If you're not the hunting type, your first reaction to David Chancellor's series "Safari Club," in which he photographs the trophy rooms of big-game hunters, may be one of shock. It seems like it would be easy to get outraged over these images, or the people that they depict, but Chancellor's coolly-written statement hints at a different approach. In this text, he lists out the requirements for various international hunting awards: "The Africa Big Game Award, for the successful collection under fair chase conditions of the African Elephant, Buffalo, Lion and Leopard." If it seems like Chancellor is being intentionally vague about his own intentions for taking these photographs, that's because he's trying to make it difficult for you, the viewer, to draw simple conclusions from his work. A quick look at the trophy hunters in "Safari Club" does not shed much light on what Chancellor actually thinks about them. He says that he is motivated to study the things he doesn't understand, in the hope of provoking his audience to reconsider their own beliefs.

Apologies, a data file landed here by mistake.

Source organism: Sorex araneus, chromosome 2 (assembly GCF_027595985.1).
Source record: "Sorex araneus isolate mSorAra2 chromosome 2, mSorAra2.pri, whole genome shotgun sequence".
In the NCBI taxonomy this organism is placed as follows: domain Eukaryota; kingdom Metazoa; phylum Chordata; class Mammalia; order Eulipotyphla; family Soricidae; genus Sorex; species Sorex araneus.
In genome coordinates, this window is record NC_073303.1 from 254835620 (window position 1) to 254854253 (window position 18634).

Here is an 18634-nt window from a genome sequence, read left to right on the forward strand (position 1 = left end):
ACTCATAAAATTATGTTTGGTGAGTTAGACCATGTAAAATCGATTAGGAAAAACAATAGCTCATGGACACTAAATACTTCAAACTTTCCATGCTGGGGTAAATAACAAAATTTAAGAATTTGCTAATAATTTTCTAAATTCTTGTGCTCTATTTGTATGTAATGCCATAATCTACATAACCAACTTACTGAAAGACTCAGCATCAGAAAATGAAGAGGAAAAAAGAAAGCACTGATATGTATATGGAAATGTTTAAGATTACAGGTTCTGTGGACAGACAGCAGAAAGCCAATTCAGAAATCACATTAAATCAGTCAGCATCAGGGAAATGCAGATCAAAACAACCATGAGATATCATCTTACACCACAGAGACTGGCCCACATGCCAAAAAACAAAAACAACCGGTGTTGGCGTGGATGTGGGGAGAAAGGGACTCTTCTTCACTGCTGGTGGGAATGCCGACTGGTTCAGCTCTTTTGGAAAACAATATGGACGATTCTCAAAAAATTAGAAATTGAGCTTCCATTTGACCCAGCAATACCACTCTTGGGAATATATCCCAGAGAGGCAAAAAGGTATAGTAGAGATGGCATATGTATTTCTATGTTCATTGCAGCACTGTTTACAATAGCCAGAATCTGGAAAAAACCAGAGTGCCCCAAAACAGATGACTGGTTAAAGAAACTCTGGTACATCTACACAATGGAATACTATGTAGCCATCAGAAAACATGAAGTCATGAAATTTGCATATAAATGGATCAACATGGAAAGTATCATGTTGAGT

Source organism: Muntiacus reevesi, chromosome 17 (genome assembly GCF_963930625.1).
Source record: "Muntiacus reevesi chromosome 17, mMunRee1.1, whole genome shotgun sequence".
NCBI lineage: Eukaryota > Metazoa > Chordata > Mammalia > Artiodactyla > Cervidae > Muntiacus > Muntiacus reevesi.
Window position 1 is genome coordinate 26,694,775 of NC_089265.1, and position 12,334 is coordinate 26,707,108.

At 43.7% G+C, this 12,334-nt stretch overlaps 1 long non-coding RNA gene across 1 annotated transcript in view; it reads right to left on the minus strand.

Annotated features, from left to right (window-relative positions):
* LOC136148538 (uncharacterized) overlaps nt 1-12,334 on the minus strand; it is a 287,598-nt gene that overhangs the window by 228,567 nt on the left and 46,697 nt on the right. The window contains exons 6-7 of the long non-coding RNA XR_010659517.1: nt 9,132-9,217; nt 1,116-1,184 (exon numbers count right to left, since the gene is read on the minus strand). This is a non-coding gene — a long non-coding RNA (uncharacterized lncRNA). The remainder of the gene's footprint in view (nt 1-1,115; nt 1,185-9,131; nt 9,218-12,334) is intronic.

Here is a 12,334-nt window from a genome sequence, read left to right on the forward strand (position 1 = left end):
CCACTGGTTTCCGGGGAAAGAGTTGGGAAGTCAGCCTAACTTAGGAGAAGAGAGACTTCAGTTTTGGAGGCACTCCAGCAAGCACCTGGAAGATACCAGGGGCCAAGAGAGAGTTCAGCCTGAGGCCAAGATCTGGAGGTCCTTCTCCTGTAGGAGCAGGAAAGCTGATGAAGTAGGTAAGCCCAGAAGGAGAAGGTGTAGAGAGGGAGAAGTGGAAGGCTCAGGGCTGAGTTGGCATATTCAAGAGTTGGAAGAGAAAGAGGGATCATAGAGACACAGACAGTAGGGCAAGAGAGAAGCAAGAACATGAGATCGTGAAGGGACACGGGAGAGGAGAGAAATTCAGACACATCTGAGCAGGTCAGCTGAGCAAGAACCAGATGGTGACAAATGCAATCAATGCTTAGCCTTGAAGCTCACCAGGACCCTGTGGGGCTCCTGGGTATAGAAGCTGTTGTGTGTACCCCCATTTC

leopard hunter # II, namibia

leopard hunter # II, namibia

American PhotographyDavid Chancellor/INSTITUTE